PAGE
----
Thus, the Constitution Bench held that the lottery ticket would represent an actionable claim and hence is excluded from the definition of ‘Goods’ under the Sale of Goods Act and the sales tax statutes.

It was further observed that the distinction drawn in H. Anraj II (supra) between the chance to win and the right to participate in the draw was unwarranted because the right to participate in the draw is a part of the composite right of the chance to win and it does not feature separately in the definition of the word ‘lottery’. It is an inseparable part of the chance to win and not a different right, and therefore, the separation between the two was not right. In other words, a draw without a chance to win is meaningless; and one cannot claim a prize without participating in a draw. In fact, the transfer of the chance to win assumes participation in the draw.

The consideration is paid for the chance to win after participating in the draw and not merely for the right to participate. The right to participate being an inseparable part of the chance to win, is therefore part of an actionable claim. It was also observed that the right to participate and the chance to win are both rights in futuro. It was thus emphasized that there is no sale of goods within the meaning of sales tax statutes when the right to participate in a draw is transferred by sale of a lottery ticket and that the object of right to participate would be to win a prize. Hence, the right to participate in a lottery is an actionable claim or what is called as chose in action.

In view of the above discussion, it was held that H. Anraj II (supra) was incorrectly decided by holding that a sale of lottery ticket involved a sale of goods. It was emphasised that there was no sale of goods within the meaning of Sales Tax Acts of the different States but at the highest a transfer of actionable claim. Consequently, all the decisions which held otherwise were overruled, though prospectively, with effect from the date of the judgment in Sunrise Associates vs. Government of NCT of Delhi – [(2006) 5 SCC 603].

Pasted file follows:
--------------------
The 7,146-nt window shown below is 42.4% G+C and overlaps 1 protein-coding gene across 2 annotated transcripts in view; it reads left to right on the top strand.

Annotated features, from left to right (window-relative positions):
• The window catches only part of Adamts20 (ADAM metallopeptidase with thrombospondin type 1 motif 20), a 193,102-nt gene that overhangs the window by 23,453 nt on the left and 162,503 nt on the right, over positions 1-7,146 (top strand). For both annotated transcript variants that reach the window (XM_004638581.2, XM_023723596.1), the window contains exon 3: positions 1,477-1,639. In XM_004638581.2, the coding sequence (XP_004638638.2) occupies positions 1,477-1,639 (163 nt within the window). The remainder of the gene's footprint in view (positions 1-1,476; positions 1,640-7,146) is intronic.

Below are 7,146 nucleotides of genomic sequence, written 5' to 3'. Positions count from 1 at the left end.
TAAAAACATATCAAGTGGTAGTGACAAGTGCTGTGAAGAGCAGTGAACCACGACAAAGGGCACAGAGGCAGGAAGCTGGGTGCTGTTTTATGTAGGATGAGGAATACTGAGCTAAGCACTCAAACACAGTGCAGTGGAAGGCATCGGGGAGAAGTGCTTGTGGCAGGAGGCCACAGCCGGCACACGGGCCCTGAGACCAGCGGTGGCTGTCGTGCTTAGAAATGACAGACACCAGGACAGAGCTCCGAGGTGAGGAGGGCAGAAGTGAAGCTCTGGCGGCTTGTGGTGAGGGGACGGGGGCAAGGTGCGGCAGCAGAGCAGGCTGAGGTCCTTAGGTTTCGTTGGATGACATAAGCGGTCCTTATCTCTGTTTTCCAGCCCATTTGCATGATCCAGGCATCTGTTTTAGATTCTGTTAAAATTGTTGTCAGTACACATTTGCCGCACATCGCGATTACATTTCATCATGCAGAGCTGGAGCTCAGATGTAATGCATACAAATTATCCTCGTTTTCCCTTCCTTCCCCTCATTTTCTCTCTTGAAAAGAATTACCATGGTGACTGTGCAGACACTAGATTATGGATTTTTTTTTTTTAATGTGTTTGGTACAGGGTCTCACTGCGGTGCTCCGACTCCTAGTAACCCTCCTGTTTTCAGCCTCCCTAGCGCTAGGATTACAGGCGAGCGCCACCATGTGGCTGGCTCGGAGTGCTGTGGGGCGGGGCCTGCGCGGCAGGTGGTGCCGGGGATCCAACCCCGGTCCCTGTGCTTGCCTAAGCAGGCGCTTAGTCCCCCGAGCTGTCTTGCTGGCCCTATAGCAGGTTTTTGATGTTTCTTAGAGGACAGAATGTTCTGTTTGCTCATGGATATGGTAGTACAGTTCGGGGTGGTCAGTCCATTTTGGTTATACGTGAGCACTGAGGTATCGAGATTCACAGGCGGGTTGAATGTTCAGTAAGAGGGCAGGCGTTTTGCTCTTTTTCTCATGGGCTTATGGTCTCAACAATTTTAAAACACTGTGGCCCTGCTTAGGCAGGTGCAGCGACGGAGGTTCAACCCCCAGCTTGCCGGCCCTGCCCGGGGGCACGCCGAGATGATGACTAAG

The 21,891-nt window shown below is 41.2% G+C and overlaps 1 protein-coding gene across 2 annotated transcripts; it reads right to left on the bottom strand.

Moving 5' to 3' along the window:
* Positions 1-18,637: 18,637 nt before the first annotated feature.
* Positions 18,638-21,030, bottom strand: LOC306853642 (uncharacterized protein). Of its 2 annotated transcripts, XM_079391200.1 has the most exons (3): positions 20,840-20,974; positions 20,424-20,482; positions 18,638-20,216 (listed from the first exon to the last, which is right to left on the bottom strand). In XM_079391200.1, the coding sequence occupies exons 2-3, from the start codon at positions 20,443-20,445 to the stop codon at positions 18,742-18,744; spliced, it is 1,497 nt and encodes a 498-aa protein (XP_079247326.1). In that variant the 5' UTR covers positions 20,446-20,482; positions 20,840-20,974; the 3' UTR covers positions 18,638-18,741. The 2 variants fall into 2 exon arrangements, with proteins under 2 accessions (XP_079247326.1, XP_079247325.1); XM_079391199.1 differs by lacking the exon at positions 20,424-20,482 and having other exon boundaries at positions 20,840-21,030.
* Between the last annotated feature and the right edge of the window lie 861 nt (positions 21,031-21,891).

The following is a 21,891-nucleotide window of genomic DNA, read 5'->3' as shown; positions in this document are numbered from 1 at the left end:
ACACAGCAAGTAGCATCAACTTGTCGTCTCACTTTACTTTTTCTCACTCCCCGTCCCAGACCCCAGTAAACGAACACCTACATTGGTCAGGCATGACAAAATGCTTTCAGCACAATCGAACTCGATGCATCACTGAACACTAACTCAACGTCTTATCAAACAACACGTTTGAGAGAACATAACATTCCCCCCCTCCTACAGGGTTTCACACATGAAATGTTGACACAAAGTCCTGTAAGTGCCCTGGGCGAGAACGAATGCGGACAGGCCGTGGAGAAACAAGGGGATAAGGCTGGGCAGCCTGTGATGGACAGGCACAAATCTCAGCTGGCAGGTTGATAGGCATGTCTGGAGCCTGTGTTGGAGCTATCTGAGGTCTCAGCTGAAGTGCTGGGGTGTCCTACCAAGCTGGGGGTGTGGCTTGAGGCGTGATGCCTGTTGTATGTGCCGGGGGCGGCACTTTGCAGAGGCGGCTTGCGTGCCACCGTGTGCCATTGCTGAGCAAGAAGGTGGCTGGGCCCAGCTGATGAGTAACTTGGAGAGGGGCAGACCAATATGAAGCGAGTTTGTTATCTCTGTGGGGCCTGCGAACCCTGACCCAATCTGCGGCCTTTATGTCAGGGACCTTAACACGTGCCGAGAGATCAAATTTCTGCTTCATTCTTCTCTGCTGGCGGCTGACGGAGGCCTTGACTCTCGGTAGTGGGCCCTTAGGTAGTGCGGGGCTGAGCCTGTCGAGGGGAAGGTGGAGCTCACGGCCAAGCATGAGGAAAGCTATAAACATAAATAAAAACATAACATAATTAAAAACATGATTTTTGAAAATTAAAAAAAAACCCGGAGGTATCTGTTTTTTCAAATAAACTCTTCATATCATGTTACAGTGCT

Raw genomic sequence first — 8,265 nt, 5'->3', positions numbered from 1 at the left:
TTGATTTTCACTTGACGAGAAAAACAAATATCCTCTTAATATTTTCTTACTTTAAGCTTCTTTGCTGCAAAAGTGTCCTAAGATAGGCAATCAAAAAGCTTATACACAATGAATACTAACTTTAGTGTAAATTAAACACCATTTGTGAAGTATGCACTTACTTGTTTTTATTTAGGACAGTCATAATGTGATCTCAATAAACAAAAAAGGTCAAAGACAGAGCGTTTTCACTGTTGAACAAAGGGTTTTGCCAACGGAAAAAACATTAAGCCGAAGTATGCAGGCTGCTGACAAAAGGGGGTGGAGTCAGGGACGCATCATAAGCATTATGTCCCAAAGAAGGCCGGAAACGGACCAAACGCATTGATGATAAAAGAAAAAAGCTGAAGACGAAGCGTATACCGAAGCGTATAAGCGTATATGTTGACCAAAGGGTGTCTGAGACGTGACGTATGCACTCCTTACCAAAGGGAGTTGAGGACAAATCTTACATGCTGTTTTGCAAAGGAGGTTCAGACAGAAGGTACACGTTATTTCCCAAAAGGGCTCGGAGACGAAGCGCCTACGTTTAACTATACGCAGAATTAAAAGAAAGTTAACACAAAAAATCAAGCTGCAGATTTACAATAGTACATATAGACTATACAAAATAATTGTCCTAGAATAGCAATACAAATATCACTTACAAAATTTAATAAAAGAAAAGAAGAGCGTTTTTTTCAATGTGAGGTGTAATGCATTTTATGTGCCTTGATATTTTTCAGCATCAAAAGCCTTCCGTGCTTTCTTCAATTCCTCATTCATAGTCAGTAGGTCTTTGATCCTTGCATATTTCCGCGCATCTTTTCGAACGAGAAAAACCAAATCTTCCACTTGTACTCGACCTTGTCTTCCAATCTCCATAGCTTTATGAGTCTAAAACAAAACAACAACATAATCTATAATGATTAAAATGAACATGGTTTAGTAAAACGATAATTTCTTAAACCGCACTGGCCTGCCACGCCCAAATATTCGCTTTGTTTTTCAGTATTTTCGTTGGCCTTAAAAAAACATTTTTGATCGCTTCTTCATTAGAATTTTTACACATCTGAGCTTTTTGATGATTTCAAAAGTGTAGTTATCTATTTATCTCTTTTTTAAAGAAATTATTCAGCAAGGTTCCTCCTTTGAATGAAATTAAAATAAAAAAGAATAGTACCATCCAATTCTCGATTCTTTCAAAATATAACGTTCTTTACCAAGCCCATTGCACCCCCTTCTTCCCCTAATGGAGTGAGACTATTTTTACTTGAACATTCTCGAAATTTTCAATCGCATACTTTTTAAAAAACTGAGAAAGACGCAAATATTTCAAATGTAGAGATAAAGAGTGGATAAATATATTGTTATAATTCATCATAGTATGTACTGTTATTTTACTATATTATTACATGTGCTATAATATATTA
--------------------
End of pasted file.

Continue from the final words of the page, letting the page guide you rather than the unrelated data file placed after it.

(i) Skill Loto Solutions Pvt. Ltd (supra) is a recent judgment of a three-Judge Bench of this Court in which the petition filed by an authorized agent for sale and distribution of lotteries organised by the State of Punjab, had impugned the definition of ‘goods’ under Section 2(52) of Central Goods and Service Tax Act, 2017 (for short, ‘CGST Act’) to the extent that actionable claims were included under ‘goods’. Consequently, notifications issued pertaining to levy of tax on lotteries were also challenged. The petitioner therein had sought a declaration that the levy of tax on lottery was discretionary and violative of Article 14, 19(1)(g), 301 and 304 of the Constitution of India. The following questions of law were taken up for consideration in the said Writ Petition:-

“12. …

(I) Whether the writ petition is not maintainable under Article 32 of the Constitution of India since the writ petition relates to lottery, which is res extra commercium and the petitioner cannot claim protection under Article 19(1)(g)?

(II) Whether the inclusion of actionable claim in the definition of goods as given in Section 2(52) of Central Goods and Services Tax Act, 2017 is contrary to the legal meaning of goods and unconstitutional?

(III) Whether the Constitution Bench judgment of this Court in Sunrise Associates (supra) in paragraphs 33, 40, 43 and 48 of the judgment has laid down as the proposition of law that lottery is an actionable claim or the observations made in the judgment were only an obiter dicta and not declaration of law?

(IV) Whether exclusion of lottery, betting and gambling from Item No. 6 Schedule III of Central Goods and Services Tax Act, 2017 is hostile discrimination and violative of Article 14 of the Constitution of India?

(V) Whether while determining the face value of the lottery tickets for levy of GST, prize money is to be excluded for purposes of levy of GST?”